EMS Proceedings and Other Publications

Likn: A Flexible Platform for Information and Metadata Exchange




likn is a new web application which acts as a Content Management System (CMS) and discussion platform, but supplements these functions with an aggressive auto-hyperlinking architecture, and a powerful semantic metadata engine. likn draws on the success of collaborative editing as seen in projects like Wikipedia.org, and extends the model to include the democratic community development of relationships and metadata. The result is a unique platform for community-driven research, exchange and development.

Nodes in likn have associated descriptive text, which can either be locked, editable by a group, or freely editable. This text automatically hyperlinks to any and all matching nodes within the system. For example, if a node contained the text “...the Electroacoustic Music Studies Network, an international team which...” the phrase “Electroacoustic Music Studies Network” could potentially become a multilink-a menu which contained links to the nodes “Electroacoustic Music Studies Network,” “Music,” “Network,” “acoustic,” etc. Multilink generation is fully automatic. The frequency with which links are followed (and by whom) is stored in likn, and utilized to provide graphical navigational aids, recommendations, and to guess at association.

Users wishing to make more specific associations between nodes can utilize Qbot, likn’s semantic chatbot. For example, it’s possible to tell Qbot that “EMS06” is an instance of “conference,” which is a type of “event.” Events have start and end dates, and EMS06 would have inherited this trait, so it’s possible to tell Qbot further that “EMS06 begins on 23 October, 2006.” If you then asked Qbot what events were in progress on 23 October, 2006, it would return EMS06 as one of its answers. There are a few “prebaked” relationships (such as “instance of” and “type of,” used in the above examples), but through likn and Qbot, it’s trivial to generate novel relationships and properties. Thus, Qbot can be told that “EMS06 has the property ‘organised by’ with the value ‘Electroacoustic Music Studies Network.’”

likn also understands several relationships which create ontological constraints; for example, one can tell Qbot that “dark” is the opposite of “light,” or that “laptop computer” is the same as “notebook computer.” This capability opens up interesting possibilities for term-based translation, enabling the user to specify that “hopfhörer” is the same as “headphones” in German.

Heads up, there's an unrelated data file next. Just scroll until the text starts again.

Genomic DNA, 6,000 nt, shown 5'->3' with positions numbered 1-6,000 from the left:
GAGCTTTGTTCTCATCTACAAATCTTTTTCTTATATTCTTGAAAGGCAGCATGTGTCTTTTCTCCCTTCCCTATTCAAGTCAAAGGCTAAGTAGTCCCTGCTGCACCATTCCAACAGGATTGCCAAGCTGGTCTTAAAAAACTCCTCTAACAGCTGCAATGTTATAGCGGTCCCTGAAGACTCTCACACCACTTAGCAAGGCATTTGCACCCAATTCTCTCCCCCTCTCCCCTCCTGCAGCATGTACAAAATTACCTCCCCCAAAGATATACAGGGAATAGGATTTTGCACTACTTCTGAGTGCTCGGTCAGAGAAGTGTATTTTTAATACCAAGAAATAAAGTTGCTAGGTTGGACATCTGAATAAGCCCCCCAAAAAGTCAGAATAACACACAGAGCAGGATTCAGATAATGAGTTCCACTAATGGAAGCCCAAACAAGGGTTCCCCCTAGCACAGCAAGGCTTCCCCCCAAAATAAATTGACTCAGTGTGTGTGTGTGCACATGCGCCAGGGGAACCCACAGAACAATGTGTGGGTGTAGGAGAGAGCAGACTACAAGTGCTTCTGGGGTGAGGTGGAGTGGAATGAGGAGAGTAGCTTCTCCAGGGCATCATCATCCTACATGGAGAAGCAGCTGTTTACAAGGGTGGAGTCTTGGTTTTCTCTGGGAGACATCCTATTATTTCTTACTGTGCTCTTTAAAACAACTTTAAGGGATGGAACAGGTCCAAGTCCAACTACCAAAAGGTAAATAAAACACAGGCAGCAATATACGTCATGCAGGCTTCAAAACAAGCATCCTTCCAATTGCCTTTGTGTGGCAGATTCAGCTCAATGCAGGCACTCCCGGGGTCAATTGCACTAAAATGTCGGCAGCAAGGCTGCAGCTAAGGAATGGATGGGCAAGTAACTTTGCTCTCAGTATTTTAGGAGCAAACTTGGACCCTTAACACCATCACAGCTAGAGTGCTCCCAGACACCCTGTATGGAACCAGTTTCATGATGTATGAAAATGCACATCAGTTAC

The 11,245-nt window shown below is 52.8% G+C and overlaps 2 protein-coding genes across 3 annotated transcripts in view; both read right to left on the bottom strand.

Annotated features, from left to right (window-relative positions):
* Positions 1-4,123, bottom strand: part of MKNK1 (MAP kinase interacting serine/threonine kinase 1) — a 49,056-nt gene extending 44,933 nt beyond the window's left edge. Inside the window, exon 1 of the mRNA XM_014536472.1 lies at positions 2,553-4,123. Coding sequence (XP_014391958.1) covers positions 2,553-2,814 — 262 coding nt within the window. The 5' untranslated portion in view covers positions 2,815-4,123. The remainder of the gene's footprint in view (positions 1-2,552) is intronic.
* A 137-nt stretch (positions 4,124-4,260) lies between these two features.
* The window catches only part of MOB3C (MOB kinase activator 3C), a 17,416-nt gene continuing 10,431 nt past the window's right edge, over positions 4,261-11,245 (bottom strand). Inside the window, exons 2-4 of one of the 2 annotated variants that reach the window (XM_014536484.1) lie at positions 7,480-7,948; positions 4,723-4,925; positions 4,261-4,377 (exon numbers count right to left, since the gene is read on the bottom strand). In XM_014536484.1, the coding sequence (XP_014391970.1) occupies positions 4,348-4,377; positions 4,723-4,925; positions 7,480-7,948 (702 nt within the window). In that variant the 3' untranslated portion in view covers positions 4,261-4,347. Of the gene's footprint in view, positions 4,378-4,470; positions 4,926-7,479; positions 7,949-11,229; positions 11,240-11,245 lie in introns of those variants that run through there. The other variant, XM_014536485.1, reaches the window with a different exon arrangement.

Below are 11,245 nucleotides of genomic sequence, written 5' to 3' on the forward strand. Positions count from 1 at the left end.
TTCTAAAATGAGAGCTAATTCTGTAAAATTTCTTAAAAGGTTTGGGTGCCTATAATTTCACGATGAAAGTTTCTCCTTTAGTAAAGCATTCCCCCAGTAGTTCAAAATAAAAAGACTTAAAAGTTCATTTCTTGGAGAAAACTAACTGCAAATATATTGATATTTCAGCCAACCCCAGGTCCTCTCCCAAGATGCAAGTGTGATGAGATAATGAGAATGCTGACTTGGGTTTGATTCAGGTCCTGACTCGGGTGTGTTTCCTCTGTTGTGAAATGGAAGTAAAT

With so many assertions being made to Qbot, there must be some measure in place to verify the statements within the community. Every statement made to Qbot is reified internally and presented to the community at various points, allowing them to “agree” or “disagree.” When queried, Qbot will determine the popularity of the relevant associations, and qualify its answer in sophisticated ways if necessary. For example, if there are many votes on the statement “vinyl has the property sound quality with the value warm,” but the votes are fairly evenly split, Qbot may respond to a query with “it’s controversial, but many people believe vinyl’s sound quality is warm.”

Utilizing this data in many ways is one of the core concerns of likn, and to that end it has a flexible API, RSS feeds for every node, and the ability to generate RDF/XML vocabularies and OWL ontologies. Per-node RSS feeds eliminate the need for many features to be implemented explicitly in likn; users wishing to be informed of upcoming events can simply subscribe to the “event” RSS feed. Users who don’t want to hear about every event, just conferences, can subscribe to “conference.” In this way, each person in the community can determine his or her own level of involvement and notification.

The first implementation of likn was designed for and on criticalartware, which is a group/application/platform designed to address the histories of new media, software-as-art/art-as-software, and connections between the current early stage of artware and the early moments of video art. The power and flexibility likn was able to give to the criticalartware community was profound, and enabled a uniquely rich dialogue to begin. An open source release of likn is planned once the code is further production tested, but in the meantime, criticalartware is anxious to share our experience with our most unusual Semantic Web application, likn.